It was Professor N’s birthday on the auspicious 8/8/08 but we were able to score a late reservation at Chez Panisse a the day before joined by his buddy P. We ventured out to Berkeley to Alice Waters shrine to gourmet locavoriousness. We were greeted by the trademark Victorian arts & crafts vaguely Frank Lloyd Wright decor of the place and briefly stored upstairs before being seated at our table for three. There was no room no way for a fourth.

Chez Panisse keeps it simple by offering a single four-course menu for $75 (plus 8.75% tax and 17% service for a total of about $95). Besides a wide selection of beverages, the only option was to add a cheese plate to the menu. We opted in. Even though there were no choices, the waiter glided over to review the menu with us, starting oddly with the main and working backward to the starters.

But the food is far from simple. We started off with an insalata caprese with heirloom tomatoes and hand-stretched mozzarella and basil with a bit of olive crostini. The pasta was summer squash tortelloni with garlic broth and squash blossoms on top. The salad was a great start with zesty tomatoes and supple fresh mozzarella. The tortelloni were pleasant enough but a little on the bland side.

The main was a perfect Wolfe Ranch quail with pepperonata, sweet corn, polenta and rocket. I dubbed it “quail with corn two ways” and enjoyed it thoroughly. It shouldn’t distract from the quail to say that the corn was absolutely fantastic, rivaling the corn I had earlier that day at The Slanted Door. It all went down very nicely with a glass of Grüner Veltliner, and apparently with N’s elderflower spritzer, made with the apparently de rigeur Nikolaihof biodynamic elderflower syrup.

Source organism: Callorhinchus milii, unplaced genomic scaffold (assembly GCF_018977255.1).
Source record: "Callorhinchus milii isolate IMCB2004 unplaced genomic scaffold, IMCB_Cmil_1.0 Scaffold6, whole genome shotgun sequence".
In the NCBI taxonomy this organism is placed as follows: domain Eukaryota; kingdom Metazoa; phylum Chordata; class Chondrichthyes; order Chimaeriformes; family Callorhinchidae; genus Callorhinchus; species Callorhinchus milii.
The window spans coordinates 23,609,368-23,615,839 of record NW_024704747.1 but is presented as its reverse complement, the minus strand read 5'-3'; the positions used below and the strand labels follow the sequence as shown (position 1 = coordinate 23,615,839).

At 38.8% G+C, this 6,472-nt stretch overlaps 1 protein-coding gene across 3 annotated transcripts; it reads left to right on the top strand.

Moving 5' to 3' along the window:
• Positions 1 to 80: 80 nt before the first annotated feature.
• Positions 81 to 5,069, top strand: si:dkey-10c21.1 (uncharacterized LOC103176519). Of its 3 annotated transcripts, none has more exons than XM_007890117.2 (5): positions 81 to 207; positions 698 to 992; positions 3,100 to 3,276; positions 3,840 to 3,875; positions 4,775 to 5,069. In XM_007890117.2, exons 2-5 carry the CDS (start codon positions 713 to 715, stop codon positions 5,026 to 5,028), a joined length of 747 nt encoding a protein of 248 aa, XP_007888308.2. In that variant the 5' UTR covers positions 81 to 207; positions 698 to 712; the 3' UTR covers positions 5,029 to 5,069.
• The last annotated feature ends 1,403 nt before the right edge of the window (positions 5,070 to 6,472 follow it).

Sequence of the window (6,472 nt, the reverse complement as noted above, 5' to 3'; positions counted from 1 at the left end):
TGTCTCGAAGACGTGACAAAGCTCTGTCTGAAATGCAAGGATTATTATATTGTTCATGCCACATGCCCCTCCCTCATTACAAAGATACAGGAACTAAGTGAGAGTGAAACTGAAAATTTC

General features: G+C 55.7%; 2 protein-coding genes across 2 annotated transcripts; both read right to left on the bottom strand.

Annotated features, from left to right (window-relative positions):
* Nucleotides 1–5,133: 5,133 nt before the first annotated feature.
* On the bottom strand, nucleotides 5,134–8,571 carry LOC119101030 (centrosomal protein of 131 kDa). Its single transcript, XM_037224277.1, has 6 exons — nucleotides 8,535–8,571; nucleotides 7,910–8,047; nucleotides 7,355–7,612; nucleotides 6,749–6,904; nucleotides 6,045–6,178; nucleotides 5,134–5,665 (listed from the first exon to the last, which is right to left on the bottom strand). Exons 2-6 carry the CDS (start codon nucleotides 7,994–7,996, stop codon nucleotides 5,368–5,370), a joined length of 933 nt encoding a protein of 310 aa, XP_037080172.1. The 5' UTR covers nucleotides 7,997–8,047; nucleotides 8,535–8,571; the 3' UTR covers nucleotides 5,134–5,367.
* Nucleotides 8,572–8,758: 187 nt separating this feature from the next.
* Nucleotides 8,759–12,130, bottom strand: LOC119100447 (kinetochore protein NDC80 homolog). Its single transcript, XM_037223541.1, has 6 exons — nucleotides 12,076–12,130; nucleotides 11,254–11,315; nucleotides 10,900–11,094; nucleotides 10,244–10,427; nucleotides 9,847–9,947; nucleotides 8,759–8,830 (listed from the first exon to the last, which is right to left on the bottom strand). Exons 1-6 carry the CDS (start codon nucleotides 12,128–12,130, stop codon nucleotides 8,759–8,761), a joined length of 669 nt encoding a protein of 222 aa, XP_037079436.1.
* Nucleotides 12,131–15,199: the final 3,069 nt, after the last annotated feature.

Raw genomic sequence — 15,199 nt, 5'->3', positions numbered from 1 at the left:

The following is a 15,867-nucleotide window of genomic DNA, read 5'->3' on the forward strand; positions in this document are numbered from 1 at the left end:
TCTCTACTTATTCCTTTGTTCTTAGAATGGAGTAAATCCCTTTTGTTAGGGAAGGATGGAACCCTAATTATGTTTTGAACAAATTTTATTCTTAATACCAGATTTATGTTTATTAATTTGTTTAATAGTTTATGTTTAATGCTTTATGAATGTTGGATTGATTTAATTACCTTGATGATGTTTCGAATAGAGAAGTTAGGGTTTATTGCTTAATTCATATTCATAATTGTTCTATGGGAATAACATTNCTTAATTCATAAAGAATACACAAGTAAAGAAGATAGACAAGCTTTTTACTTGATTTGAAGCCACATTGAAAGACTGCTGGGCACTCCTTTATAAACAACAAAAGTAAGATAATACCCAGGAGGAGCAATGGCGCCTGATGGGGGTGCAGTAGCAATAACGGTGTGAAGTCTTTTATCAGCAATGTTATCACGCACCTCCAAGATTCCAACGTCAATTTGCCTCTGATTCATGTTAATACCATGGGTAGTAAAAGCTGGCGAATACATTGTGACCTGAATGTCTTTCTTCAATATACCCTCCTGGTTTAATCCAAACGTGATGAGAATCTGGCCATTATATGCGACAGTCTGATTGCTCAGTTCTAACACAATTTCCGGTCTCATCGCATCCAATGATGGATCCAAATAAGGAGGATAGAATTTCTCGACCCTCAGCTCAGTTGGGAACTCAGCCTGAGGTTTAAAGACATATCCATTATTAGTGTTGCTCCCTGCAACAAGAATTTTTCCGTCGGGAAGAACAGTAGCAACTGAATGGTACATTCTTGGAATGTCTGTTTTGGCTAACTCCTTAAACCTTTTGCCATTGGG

We sprang for the cheese supplement and received a firm wedge of sheep cheese, a creamy disc of goat and a semisoft cow cheese with serious rind. The specifics were not recorded and there was barely time to photograph the cheeses before they disappeared. The dessert proper was a pluot crostata with wild fennel ice cream. I’m usually not a big fan of cooked fruit desserts, but this one might have been the best dish of the night: crisp crust with just enough flakiness, and tart fruit sour enough to keep me interested.

It was a celebratory banquet that lasted long enough for the clock to tick over to N’s official birthday. We had a grand time and enjoyed exemplary service, but we had to wonder if the food could have been a bit more adventurous or surprising to help justify the bill.